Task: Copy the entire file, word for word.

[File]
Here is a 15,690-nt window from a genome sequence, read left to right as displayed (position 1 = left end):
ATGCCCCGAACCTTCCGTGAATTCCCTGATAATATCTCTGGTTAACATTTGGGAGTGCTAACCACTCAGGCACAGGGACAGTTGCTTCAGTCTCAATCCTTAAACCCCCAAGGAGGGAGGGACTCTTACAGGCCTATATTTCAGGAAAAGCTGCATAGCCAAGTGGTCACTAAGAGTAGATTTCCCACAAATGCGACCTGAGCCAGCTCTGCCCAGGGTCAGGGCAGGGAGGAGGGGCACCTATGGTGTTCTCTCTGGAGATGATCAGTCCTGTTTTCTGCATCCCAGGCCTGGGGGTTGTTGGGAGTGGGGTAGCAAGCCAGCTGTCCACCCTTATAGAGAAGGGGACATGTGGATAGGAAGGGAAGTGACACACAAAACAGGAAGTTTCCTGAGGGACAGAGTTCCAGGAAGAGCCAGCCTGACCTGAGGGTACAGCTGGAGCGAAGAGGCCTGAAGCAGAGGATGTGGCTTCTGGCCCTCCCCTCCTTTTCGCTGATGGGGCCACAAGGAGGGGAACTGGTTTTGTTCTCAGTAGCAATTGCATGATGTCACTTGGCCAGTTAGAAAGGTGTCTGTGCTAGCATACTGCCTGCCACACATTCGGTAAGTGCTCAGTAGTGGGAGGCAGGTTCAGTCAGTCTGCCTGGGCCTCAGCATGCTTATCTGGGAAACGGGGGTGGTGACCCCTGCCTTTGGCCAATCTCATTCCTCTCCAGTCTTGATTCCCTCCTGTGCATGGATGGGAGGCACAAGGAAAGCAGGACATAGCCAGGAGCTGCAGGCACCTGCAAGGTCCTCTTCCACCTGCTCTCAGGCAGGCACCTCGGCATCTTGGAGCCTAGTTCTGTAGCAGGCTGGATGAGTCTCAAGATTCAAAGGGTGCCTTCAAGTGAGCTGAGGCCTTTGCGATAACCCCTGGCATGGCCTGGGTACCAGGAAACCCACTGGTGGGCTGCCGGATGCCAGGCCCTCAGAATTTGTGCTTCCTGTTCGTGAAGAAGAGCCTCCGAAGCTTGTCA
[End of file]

Here is a 15,690-nt window from a genome sequence, read left to right as displayed (position 1 = left end):
ATGCCCCGAACCTTCCGTGAATTCCCTGATAATATCTCTGGTTAACATTTGGGAGTGCTAACCACTCAGGCACAGGGACAGTTGCTTCAGTCTCAATCCTTAAACCCCCAAGGAGGGAGGGACTCTTACAGGCCTATATTTCAGGAAAAGCTGCATAGCCAAGTGGTCACTAAGAGTAGATTTCCCACAAATGCGACCTGAGCCAGCTCTGCCCAGGGTCAGGGCAGGGAGGAGGGGCACCTATGGTGTTCTCTCTGGAGATGATCAGTCCTGTTTTCTGCATCCCAGGCCTGGGGGTTGTTGGGAGTGGGGTAGCAAGCCAGCTGTCCACCCTTATAGAGAAGGGGACATGTGGATAGGAAGGGAAGTGACACACAAAACAGGAAGTTTCCTGAGGGACAGAGTTCCAGGAAGAGCCAGCCTGACCTGAGGGTACAGCTGGAGCGAAGAGGCCTGAAGCAGAGGATGTGGCTTCTGGCCCTCCCCTCCTTTTCGCTGATGGGGCCACAAGGAGGGGAACTGGTTTTGTTCTCAGTAGCAATTGCATGATGTCACTTGGCCAGTTAGAAAGGTGTCTGTGCTAGCATACTGCCTGCCACACATTCGGTAAGTGCTCAGTAGTGGGAGGCAGGTTCAGTCAGTCTGCCTGGGCCTCAGCATGCTTATCTGGGAAACGGGGGTGGTGACCCCTGCCTTTGGCCAATCTCATTCCTCTCCAGTCTTGATTCCCTCCTGTGCATGGATGGGAGGCACAAGGAAAGCAGGACATAGCCAGGAGCTGCAGGCACCTGCAAGGTCCTCTTCCACCTGCTCTCAGGCAGGCACCTCGGCATCTTGGAGCCTAGTTCTGTAGCAGGCTGGATGAGTCTCAAGATTCAAAGGGTGCCTTCAAGTGAGCTGAGGCCTTTGCGATAACCCCTGGCATGGCCTGGGTACCAGGAAACCCACTGGTGGGCTGCCGGATGCCAGGCCCTCAGAATTTGTGCTTCCTGTTCGTGAAGAAGAGCCTCCGAAGCTTGTCA